>>> mp.dps = 15 >>> print(quad(lambda x,y: exp(xy), [0, inf], [1, inf])) 0.367879441171442 >>> print(1/e) 0.367879441171442
For nonrectangular areas, one can call
quad()
recursively. For example, we can replicate the earlier example of calculating \(\pi\) by integrating over the unitcircle, and actually use double quadrature to actually measure the area circle:>>> f = lambda x: quad(lambda y: 1, [sqrt(1x**2), sqrt(1x**2)]) >>> quad(f, [1, 1]) 3.14159265358979
Here is a simple triple integral:
>>> mp.dps = 15 >>> f = lambda x,y,z: x*y/(1+z) >>> quad(f, [0,1], [0,1], [1,2], method='gausslegendre') 0.101366277027041 >>> (log(3)log(2))/4 0.101366277027041
Singularities
Both tanhsinh and GaussLegendre quadrature are designed to integrate smooth (infinitely differentiable) functions. Neither algorithm copes well with midinterval singularities (such as midinterval discontinuities in \(f(x)\) or \(f'(x)\)). The best solution is to split the integral into parts:
>>> mp.dps = 15 >>> quad(lambda x: abs(sin(x)), [0, 2*pi]) # Bad 3.99900894176779 >>> quad(lambda x: abs(sin(x)), [0, pi, 2*pi]) # Good 4.0
The tanhsinh rule often works well for integrands having a singularity at one or both endpoints:
>>> mp.dps = 15 >>> quad(log, [0, 1], method='tanhsinh') # Good 1.0 >>> quad(log, [0, 1], method='gausslegendre') # Bad 0.999932197413801
However, the result may still be inaccurate for some functions:
>>> quad(lambda x: 1/sqrt(x), [0, 1], method='tanhsinh') 1.99999999946942
This problem is not due to the quadrature rule per se, but to numerical amplification of errors in the nodes. The problem can be circumvented by temporarily increasing the precision:
>>> mp.dps = 30 >>> a = quad(lambda x: 1/sqrt(x), [0, 1], method='tanhsinh') >>> mp.dps = 15 >>> +a 2.0
Highly variable functions
For functions that are smooth (in the sense of being infinitely differentiable) but contain sharp midinterval peaks or many “bumps”,
quad()
may fail to provide full accuracy. For example, with default settings,quad()
is able to integrate \(\sin(x)\) accurately over an interval of length 100 but not over length 1000:>>> quad(sin, [0, 100]); 1cos(100) # Good 0.137681127712316 0.137681127712316 >>> quad(sin, [0, 1000]); 1cos(1000) # Bad 37.8587612408485 0.437620923709297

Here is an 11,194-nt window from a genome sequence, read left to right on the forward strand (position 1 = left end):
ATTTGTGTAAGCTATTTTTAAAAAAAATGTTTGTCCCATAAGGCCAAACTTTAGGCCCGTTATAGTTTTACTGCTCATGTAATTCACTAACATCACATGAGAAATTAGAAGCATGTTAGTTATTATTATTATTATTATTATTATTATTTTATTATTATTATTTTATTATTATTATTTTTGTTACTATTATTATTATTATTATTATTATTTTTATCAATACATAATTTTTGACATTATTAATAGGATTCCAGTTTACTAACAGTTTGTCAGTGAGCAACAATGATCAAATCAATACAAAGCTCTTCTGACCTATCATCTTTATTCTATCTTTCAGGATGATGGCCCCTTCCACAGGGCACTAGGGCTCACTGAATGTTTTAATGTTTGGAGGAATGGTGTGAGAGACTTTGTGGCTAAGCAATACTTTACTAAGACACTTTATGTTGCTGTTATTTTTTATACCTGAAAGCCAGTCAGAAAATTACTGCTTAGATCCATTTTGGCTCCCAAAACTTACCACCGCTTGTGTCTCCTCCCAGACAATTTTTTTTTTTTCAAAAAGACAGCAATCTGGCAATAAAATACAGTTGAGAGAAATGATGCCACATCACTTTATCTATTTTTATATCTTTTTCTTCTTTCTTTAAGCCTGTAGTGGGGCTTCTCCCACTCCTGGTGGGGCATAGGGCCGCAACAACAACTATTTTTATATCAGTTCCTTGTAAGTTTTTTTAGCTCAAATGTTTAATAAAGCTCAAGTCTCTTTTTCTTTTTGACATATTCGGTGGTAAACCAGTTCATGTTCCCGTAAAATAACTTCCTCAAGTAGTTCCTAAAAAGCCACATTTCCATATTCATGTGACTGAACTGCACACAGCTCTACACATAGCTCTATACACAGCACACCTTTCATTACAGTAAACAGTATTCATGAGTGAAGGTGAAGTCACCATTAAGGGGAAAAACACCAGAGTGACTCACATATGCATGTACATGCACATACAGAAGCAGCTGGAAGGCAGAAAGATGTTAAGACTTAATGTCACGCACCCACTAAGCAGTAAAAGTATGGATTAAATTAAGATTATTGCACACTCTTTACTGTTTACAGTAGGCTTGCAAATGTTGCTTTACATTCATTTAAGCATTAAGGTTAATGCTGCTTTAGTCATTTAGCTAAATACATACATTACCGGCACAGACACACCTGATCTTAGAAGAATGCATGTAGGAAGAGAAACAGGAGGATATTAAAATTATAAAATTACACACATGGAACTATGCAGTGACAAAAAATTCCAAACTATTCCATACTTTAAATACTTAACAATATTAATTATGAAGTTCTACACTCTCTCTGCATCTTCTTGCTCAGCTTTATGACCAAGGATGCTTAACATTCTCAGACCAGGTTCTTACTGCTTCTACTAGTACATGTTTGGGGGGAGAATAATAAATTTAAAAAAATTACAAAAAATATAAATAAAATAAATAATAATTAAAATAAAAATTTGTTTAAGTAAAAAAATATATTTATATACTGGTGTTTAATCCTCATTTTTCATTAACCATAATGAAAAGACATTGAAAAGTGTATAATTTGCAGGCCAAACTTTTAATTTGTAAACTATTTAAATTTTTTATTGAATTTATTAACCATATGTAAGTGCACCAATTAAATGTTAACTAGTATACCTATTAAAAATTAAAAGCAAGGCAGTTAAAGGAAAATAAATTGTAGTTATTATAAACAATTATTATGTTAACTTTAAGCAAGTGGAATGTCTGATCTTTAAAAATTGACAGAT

One solution is to break the integration into 10 intervals of length 100:
>>> quad(sin, linspace(0, 1000, 10)) # Good 0.437620923709297
Another is to increase the degree of the quadrature:
>>> quad(sin, [0, 1000], maxdegree=10) # Also good 0.437620923709297
Whether splitting the interval or increasing the degree is more efficient differs from case to case. Another example is the function \(1/(1+x^2)\), which has a sharp peak centered around \(x = 0\):
>>> f = lambda x: 1/(1+x**2) >>> quad(f, [100, 100]) # Bad 3.64804647105268 >>> quad(f, [100, 100], maxdegree=10) # Good 3.12159332021646 >>> quad(f, [100, 0, 100]) # Also good 3.12159332021646
References
Oscillatory quadrature (quadosc
)¶

mpmath.
quadosc
(f, interval, omega=None, period=None, zeros=None)¶ Calculates
\[I = \int_a^b f(x) dx\]where at least one of \(a\) and \(b\) is infinite and where \(f(x) = g(x) \cos(\omega x + \phi)\) for some slowly decreasing function \(g(x)\). With proper input,
quadosc()
can also handle oscillatory integrals where the oscillation rate is different from a pure sine or cosine wave.In the standard case when \(a < \infty, b = \infty\),
quadosc()
works by evaluating the infinite series\[I = \int_a^{x_1} f(x) dx + \sum_{k=1}^{\infty} \int_{x_k}^{x_{k+1}} f(x) dx\]where \(x_k\) are consecutive zeros (alternatively some other periodic reference point) of \(f(x)\). Accordingly,
quadosc()
requires information about the zeros of \(f(x)\). For a periodic function, you can specify the zeros by either providing the angular frequency \(\omega\) (omega) or the period \(2 \pi/\omega\). In general, you can specify the \(n\)th zero by providing the zeros arguments. Below is an example of each:>>> from mpmath import * >>> mp.dps = 15; mp.pretty = True >>> f = lambda x: sin(3*x)/(x**2+1) >>> quadosc(f, [0,inf], omega=3) 0.37833007080198 >>> quadosc(f, [0,inf], period=2*pi/3) 0.37833007080198 >>> quadosc(f, [0,inf], zeros=lambda n: pi*n/3) 0.37833007080198 >>> (ei(3)*exp(3)exp(3)*ei(3))/2 # Computed by Mathematica 0.37833007080198
Note that zeros was specified to multiply \(n\) by the halfperiod, not the full period. In theory, it does not matter whether each partial integral is done over a half period or a full period. However, if done over halfperiods, the infinite series passed to
nsum()
becomes an alternating series and this typically makes the extrapolation much more efficient.Here is an example of an integration over the entire real line, and a halfinfinite integration starting at \(\infty\):
>>> quadosc(lambda x: cos(x)/(1+x**2), [inf, inf], omega=1) 1.15572734979092 >>> pi/e 1.15572734979092 >>> quadosc(lambda x: cos(x)/x**2, [inf, 1], period=2*pi) 0.0844109505595739 >>> cos(1)+si(1)pi/2 0.0844109505595738